Planning for Long-Term Care of Veterans and Surviving Spouses with VA Benefits

When a wartime veteran or a surviving spouse needs long-term care, VA benefits will help pay for this long-term care. Many families are not aware they may be entitled to receive these long-term care benefits from the Veterans Administration. Below are some examples of VA benefits that you may be entitled to receive as a wartime veteran or a surviving spouse that can help you pay for much needed long-term medical and personal care.

Pension with Aid and Attendance is intended to help pay for medical and personal care for veterans and surviving spouses who need assistance with daily activities such as dressing, eating and bathing. It is also intended for veterans and surviving spouses who are in a nursing home or who are blind. Those living in an assisted care facility who need help with their day-to-day activities also qualify for this type of VA benefit.

Pension with Housebound Allowance benefits veterans and surviving spouses who need regular assistance but do not meet the requirements for the Aid and Attendance benefits. This benefit also applies to those who want to move in with a family member or stay in their own home. Assistance and care may be provided to the claimant by an agency or a family member.

Basic Pension covers veterans and surviving spouses who are 65 years of age or older or who are disabled and have limited income and assets.

Qualifying for Benefitsveterans

In order to qualify for the above VA benefits, it is not a requirement that the veteran was injured during service; however, the veteran must meet the wartime service and discharge requirements. In addition, if a veteran or surviving spouse files for disability benefits and the person is under the age of 65, there are several requirements that must be met before the disability claim will be approved. It can be very helpful to consult with an attorney who has experience with VA benefit claims to determine what you must do in order to qualify for VA benefits.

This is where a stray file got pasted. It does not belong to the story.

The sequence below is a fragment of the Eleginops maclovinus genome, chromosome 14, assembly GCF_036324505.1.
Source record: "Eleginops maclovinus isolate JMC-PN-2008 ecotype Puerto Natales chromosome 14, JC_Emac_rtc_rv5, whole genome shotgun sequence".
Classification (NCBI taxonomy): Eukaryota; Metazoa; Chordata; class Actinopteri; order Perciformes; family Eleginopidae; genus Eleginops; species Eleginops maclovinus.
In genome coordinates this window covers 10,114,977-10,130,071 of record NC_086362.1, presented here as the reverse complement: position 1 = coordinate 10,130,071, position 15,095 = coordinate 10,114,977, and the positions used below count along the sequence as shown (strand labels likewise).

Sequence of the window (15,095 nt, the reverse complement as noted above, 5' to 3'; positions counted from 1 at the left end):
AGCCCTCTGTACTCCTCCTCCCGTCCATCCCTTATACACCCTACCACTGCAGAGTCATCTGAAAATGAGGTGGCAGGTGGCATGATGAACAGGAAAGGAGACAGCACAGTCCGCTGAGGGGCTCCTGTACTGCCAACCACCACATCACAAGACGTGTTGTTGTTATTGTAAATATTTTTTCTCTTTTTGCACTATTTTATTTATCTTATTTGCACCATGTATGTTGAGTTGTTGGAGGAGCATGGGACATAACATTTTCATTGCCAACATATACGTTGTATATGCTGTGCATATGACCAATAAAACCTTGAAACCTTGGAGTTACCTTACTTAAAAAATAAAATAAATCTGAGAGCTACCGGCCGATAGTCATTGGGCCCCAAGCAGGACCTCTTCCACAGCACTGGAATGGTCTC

The Veterans Administration looks at several things when determining eligibility such as the claimant’s income, medical expenses, life expectancy and assets. A claimant’s income must be less than the VA benefit the claimant will receive if he or she is approved for VA benefits. Income is calculated by subtracting out-of-pocket medical expenses from the claimant’s gross income from all sources. The recurring medical expenses, also known as “countable medical expenses,” must be expected to continue for the claimant’s lifetime in order to be included in the deduction from gross income. “Countable assets” include the claimant’s retirement funds but it does not include the claimant’s vehicle or home.

Even though it may appear that your income and assets do not meet the requirements for VA benefits, you may be able to decrease the value of your income and assets to qualify for VA benefits. However, it is very important that you first consult with an attorney who has experience with both VA benefits and Medicaid benefits before you begin restructuring assets or gifting assets to others. If you restructure assets or gift assets, you may jeopardize or delay Medicaid benefits. Seeking the advice of an Elder Law attorney is the best way to determine a course of action that will help you receive the VA benefits you are entitled to receive without jeopardizing assets or other benefits.

Applying for VA Benefitssoldier

Applying for VA benefits can take more than a year from the beginning of the application process through the approval by the Veteran’s Administration. Consulting with a VA benefits attorney can help ensure that you have the correct documentation attached to the application to speed up the process. Documents you need include, but are not limited to, your discharge papers, marriage certificate, copies of medical records, evidence of medical expenses and a death certificate (if you are a surviving spouse). Submitting a correctly completed VA benefits application with all of the required documents can greatly reduce the processing time of your VA benefits application.

Because time is critical for veterans and their surviving spouses who are in desperate need of VA benefits, your VA benefits application should be filed as soon as possible. For more information, you can visit http://www.va.gov or contact our office to schedule a consultation with the attorneys at Krause Donovan Estate Law Partners, LLC. Their experience and knowledge can help you have the peace of mind of knowing that you have a plan. Contact Attorney Daniel J. Krause or Nelson W. Donovan today.

Reach us through our website or call our office at (608) 268-5751 to schedule your confidential, no obligation initial consultation